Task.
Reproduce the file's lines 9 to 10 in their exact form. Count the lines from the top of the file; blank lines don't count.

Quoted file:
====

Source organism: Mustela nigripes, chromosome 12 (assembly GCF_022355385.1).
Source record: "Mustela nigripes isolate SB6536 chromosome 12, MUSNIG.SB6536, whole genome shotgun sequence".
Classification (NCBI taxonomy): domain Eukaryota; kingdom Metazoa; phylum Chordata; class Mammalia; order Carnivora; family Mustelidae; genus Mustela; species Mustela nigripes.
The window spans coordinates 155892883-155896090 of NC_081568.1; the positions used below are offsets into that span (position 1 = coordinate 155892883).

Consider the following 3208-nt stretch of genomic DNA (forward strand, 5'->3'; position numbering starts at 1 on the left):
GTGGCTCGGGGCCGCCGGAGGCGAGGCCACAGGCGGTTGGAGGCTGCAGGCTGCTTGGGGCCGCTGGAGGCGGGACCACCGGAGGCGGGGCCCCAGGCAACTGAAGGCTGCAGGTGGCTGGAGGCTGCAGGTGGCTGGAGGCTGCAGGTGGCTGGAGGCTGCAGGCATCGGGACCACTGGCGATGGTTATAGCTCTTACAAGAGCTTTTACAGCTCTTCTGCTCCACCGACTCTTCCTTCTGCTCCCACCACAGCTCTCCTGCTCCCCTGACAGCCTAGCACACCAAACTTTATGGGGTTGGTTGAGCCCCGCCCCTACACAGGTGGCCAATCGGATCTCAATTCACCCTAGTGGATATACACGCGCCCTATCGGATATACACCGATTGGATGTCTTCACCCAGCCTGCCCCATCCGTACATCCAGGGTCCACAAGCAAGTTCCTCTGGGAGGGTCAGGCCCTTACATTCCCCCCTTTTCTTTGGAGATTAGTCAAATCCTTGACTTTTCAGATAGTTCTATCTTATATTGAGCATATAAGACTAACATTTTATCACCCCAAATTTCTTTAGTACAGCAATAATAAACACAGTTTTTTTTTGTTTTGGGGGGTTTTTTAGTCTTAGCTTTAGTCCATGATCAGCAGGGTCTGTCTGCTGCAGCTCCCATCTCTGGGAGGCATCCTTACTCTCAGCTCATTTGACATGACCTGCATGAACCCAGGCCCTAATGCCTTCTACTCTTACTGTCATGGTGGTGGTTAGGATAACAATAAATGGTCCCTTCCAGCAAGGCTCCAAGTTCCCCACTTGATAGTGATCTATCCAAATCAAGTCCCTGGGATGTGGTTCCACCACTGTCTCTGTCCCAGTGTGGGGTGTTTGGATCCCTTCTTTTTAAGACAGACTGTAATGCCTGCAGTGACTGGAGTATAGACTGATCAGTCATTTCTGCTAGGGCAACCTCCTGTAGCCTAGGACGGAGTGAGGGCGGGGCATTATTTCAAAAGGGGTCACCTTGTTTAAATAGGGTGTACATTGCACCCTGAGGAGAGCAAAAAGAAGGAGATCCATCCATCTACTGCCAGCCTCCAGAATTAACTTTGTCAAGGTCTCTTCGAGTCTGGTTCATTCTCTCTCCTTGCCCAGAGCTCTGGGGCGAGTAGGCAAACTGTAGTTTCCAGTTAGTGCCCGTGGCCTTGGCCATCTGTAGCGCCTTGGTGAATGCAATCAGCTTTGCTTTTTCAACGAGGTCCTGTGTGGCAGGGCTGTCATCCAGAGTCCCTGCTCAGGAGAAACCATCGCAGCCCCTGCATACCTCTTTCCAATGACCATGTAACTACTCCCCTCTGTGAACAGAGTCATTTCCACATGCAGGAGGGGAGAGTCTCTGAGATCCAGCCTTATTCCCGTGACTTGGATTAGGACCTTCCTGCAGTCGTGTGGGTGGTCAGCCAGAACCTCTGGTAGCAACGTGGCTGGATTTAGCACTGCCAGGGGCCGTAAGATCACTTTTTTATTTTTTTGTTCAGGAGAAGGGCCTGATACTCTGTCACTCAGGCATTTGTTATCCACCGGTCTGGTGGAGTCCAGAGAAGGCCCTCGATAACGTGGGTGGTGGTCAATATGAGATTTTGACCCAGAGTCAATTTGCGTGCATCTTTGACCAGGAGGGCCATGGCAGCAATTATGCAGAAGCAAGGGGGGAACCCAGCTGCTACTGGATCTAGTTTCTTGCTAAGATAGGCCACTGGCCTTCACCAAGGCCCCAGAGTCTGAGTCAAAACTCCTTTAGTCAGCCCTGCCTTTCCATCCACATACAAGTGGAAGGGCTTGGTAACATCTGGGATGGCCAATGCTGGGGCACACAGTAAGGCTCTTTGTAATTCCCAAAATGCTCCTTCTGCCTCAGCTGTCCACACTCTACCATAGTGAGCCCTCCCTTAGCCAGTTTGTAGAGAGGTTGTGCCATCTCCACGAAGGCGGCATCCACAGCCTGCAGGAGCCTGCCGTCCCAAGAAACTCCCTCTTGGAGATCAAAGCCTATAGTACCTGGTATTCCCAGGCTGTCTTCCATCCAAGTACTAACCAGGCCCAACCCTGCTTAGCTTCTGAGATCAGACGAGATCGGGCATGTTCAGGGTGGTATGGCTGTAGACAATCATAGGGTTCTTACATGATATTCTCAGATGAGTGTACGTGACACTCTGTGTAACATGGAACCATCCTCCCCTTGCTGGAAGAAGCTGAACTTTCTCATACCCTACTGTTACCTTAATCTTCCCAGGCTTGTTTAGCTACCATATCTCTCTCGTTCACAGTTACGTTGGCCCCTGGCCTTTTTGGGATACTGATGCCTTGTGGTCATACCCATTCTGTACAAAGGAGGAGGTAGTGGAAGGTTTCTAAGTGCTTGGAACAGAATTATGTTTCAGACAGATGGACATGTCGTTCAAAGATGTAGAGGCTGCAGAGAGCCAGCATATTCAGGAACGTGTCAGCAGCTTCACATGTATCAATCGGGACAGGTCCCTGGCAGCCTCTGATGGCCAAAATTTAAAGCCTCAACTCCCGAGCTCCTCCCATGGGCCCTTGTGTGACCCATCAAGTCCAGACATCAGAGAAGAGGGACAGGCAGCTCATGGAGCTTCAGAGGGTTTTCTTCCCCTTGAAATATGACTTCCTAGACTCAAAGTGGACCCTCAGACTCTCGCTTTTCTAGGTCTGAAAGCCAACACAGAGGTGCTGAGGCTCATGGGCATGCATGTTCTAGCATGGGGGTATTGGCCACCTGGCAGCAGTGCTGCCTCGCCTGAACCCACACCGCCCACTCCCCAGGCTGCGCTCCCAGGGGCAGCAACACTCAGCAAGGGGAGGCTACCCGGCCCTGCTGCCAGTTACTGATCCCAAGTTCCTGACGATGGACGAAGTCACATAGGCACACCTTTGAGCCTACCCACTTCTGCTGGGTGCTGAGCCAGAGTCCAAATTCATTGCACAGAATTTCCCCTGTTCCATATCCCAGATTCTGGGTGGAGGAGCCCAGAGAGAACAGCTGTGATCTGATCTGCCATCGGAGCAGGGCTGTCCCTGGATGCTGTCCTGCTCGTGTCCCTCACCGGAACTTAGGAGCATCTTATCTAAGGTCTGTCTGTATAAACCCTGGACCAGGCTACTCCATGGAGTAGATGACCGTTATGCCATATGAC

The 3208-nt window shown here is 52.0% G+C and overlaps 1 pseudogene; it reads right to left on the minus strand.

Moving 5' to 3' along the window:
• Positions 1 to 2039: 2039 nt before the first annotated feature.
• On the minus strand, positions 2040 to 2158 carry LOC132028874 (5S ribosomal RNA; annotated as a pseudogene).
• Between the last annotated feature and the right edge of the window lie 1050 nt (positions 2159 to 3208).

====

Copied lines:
• Positions 1 to 2039: 2039 nt before the first annotated feature.
• On the minus strand, positions 2040 to 2158 carry LOC132028874 (5S ribosomal RNA; annotated as a pseudogene).